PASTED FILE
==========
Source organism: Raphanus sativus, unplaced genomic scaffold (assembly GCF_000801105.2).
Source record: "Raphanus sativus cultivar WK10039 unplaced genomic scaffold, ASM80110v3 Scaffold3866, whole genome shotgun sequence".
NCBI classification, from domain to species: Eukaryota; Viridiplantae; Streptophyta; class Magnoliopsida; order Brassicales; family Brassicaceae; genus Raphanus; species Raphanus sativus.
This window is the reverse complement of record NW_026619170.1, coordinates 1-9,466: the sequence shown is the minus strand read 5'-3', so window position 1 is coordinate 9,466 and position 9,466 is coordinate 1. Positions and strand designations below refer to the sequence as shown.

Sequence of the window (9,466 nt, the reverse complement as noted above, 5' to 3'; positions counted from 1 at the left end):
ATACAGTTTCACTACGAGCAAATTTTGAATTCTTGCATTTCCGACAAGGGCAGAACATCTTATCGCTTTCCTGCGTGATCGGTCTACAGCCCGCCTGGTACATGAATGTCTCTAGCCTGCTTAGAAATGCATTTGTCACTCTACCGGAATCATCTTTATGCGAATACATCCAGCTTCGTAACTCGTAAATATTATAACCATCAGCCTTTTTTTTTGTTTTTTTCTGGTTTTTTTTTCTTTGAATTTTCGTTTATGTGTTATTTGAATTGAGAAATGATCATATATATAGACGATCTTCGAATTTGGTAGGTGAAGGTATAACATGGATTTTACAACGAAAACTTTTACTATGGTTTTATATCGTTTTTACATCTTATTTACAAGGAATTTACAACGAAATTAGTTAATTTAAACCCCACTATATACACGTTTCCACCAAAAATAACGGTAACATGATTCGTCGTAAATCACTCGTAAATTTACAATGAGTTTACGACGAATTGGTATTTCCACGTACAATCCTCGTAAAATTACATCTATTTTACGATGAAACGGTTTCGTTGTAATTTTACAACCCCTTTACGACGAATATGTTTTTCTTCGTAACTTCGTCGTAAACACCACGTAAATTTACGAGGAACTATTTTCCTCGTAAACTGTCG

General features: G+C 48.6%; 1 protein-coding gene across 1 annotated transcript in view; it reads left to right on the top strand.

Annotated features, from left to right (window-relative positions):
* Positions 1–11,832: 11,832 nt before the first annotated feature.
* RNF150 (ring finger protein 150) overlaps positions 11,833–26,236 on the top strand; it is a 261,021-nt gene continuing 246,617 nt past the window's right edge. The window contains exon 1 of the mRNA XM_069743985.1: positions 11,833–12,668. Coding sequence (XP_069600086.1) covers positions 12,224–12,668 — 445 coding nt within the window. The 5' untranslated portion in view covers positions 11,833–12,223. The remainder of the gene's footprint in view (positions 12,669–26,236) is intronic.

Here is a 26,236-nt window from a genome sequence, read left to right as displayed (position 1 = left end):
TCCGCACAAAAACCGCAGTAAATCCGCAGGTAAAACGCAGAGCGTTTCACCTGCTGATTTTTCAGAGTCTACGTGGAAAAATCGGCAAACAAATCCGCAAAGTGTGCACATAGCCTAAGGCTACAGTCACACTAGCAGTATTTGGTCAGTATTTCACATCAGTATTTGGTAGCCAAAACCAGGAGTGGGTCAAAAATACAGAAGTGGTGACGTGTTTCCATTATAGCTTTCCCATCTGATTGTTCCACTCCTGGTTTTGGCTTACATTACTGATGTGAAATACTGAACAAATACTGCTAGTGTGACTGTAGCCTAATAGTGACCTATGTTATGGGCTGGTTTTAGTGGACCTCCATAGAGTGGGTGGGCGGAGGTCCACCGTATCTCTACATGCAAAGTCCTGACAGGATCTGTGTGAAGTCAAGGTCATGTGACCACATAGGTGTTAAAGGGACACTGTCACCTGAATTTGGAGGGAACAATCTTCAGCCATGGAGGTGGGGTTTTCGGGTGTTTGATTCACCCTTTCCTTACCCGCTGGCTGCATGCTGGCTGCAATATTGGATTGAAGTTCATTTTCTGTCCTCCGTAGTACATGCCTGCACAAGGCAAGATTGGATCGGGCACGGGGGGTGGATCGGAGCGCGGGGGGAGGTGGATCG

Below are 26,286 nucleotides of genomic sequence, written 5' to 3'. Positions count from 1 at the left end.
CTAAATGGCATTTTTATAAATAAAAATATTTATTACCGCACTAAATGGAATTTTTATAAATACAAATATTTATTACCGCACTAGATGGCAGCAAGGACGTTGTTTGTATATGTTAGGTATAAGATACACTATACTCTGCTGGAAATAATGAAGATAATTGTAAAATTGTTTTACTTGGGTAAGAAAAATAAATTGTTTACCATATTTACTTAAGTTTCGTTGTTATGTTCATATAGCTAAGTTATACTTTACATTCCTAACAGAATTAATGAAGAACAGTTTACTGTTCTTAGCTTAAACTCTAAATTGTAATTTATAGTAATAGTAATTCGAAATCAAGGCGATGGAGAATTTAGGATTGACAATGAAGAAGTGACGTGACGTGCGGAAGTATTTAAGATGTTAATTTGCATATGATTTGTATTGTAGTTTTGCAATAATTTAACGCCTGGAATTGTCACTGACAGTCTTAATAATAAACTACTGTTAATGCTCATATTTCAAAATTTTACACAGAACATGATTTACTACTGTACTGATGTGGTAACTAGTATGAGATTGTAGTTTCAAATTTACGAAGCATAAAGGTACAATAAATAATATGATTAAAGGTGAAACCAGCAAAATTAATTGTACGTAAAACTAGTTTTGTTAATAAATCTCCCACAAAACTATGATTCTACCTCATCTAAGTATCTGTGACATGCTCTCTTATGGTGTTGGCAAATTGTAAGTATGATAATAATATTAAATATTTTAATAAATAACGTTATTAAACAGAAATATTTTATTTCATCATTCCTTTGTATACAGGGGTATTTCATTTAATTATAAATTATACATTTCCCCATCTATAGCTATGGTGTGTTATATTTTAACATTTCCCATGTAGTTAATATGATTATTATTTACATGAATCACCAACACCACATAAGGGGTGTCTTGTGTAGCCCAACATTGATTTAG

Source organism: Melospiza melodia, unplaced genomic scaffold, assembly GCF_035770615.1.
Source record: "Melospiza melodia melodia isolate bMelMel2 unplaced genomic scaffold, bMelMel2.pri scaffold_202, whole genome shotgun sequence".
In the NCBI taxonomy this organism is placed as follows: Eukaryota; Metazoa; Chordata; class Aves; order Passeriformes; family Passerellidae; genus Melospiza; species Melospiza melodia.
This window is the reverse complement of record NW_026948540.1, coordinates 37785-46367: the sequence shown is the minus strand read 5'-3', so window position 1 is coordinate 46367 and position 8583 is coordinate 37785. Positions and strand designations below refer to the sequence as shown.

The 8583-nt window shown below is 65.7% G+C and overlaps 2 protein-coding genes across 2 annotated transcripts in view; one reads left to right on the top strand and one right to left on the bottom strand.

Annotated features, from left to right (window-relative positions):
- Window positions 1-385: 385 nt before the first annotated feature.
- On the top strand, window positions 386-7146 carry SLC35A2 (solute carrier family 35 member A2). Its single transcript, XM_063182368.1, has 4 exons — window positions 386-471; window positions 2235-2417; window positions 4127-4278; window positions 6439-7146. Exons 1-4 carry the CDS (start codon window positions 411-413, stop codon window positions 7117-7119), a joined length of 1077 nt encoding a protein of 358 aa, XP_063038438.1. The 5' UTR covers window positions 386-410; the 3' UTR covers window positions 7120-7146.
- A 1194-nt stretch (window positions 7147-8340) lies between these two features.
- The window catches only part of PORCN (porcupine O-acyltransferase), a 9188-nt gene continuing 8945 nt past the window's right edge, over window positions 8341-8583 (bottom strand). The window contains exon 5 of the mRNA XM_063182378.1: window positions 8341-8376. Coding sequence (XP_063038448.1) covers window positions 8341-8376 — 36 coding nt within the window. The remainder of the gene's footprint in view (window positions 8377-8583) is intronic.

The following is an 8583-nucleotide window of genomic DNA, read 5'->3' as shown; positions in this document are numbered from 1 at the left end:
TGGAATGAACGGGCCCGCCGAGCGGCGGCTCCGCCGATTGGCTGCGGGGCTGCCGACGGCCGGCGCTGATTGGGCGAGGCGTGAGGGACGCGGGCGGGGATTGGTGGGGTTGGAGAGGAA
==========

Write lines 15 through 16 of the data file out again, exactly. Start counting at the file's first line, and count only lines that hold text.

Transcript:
Source organism: Melospiza melodia, unplaced genomic scaffold, assembly GCF_035770615.1.
Source record: "Melospiza melodia melodia isolate bMelMel2 unplaced genomic scaffold, bMelMel2.pri scaffold_202, whole genome shotgun sequence".